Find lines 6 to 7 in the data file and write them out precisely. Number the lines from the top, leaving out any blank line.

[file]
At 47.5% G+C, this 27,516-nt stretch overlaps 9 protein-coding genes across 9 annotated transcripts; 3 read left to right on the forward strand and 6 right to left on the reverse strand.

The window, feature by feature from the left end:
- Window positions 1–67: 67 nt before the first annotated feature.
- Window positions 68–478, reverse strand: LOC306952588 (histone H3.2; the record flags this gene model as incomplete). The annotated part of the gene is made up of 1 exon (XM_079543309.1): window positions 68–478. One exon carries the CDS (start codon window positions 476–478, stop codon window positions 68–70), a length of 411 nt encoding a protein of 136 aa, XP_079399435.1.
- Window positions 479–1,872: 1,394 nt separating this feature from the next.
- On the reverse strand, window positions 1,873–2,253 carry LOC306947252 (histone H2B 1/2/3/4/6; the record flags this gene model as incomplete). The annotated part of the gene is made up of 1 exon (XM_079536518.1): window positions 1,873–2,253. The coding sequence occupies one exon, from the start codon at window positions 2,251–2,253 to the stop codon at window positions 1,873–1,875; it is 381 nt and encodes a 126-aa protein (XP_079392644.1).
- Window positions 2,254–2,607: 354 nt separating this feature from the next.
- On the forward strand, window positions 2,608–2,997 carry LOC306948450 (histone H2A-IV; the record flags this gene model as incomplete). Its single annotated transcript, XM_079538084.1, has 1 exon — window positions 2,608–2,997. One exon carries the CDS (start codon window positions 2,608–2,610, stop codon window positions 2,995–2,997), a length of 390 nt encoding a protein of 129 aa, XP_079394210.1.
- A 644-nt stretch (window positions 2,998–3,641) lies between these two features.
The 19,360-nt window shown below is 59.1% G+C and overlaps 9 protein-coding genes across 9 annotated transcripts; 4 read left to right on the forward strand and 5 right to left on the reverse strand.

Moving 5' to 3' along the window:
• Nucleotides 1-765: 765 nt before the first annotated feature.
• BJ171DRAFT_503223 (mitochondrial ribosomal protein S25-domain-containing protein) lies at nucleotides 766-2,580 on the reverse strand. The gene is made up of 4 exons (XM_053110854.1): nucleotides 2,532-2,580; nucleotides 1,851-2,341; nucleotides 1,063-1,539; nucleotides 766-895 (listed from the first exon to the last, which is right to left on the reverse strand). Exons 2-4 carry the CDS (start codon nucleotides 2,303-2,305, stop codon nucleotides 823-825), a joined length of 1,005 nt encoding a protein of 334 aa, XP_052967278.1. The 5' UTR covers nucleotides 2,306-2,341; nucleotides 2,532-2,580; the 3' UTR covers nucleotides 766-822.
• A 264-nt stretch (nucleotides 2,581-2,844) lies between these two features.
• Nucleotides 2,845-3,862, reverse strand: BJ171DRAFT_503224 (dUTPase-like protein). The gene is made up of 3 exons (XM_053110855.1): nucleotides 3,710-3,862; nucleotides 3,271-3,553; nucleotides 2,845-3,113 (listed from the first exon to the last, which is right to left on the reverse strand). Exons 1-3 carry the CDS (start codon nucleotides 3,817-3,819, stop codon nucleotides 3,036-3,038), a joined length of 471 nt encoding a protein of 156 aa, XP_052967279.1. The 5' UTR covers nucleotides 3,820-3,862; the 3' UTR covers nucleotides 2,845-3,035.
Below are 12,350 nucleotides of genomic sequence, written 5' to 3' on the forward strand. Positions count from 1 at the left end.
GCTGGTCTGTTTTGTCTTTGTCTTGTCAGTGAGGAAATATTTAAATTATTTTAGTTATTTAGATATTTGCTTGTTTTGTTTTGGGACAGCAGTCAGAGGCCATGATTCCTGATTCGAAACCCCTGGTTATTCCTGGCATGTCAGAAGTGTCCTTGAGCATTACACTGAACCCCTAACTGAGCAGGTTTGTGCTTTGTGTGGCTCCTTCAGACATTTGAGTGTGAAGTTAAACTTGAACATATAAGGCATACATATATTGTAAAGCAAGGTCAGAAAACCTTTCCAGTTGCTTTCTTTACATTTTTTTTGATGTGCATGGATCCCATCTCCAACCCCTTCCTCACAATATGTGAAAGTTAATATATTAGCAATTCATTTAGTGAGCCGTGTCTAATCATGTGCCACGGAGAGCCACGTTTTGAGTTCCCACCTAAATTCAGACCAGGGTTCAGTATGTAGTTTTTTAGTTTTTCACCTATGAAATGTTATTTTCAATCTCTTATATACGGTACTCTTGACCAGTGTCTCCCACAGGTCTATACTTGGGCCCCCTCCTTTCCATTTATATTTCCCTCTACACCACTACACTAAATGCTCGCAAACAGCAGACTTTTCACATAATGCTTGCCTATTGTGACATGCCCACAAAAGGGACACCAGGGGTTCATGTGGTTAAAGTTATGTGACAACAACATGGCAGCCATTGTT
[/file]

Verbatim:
- On the reverse strand, window positions 1,873–2,253 carry LOC306947252 (histone H2B 1/2/3/4/6; the record flags this gene model as incomplete). The annotated part of the gene is made up of 1 exon (XM_079536518.1): window positions 1,873–2,253. The coding sequence occupies one exon, from the start codon at window positions 2,251–2,253 to the stop codon at window positions 1,873–1,875; it is 381 nt and encodes a 126-aa protein (XP_079392644.1).
- Window positions 2,254–2,607: 354 nt separating this feature from the next.